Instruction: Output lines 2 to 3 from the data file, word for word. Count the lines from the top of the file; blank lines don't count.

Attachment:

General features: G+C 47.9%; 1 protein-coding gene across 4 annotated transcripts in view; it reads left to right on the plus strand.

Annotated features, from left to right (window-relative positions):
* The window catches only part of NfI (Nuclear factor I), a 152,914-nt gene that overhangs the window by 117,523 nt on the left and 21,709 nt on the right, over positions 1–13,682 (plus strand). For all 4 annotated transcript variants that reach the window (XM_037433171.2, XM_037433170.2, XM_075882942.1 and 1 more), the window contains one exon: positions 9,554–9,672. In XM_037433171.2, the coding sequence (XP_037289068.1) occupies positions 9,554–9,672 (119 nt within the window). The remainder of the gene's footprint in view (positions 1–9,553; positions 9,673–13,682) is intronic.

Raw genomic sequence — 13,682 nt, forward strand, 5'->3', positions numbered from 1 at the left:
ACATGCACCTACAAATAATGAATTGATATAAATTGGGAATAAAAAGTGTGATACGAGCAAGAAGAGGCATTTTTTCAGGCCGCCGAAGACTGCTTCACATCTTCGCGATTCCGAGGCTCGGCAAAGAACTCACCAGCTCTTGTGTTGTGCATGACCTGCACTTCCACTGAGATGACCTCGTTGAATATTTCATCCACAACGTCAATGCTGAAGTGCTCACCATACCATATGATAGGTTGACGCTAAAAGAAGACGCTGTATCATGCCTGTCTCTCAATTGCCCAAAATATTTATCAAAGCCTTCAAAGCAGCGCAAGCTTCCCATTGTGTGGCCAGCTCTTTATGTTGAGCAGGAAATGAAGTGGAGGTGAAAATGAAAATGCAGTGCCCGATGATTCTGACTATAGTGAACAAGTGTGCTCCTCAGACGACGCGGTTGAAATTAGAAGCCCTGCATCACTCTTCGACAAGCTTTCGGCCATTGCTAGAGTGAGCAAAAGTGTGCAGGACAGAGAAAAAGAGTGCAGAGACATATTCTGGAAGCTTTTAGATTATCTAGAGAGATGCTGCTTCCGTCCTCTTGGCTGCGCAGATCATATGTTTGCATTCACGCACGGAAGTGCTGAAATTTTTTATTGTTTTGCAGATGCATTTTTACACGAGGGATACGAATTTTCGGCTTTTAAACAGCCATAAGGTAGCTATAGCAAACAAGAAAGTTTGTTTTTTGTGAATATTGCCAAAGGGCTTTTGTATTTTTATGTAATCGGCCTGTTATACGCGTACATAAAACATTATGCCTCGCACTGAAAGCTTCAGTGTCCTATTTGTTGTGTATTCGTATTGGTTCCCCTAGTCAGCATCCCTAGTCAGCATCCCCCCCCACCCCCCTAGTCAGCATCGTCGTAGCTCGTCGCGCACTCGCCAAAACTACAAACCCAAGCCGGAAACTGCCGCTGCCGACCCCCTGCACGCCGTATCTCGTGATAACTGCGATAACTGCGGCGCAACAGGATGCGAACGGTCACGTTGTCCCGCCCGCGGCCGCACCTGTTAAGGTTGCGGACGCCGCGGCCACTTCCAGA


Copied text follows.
Annotated features, from left to right (window-relative positions):
* The window catches only part of NfI (Nuclear factor I), a 152,914-nt gene that overhangs the window by 117,523 nt on the left and 21,709 nt on the right, over positions 1–13,682 (plus strand). For all 4 annotated transcript variants that reach the window (XM_037433171.2, XM_037433170.2, XM_075882942.1 and 1 more), the window contains one exon: positions 9,554–9,672. In XM_037433171.2, the coding sequence (XP_037289068.1) occupies positions 9,554–9,672 (119 nt within the window). The remainder of the gene's footprint in view (positions 1–9,553; positions 9,673–13,682) is intronic.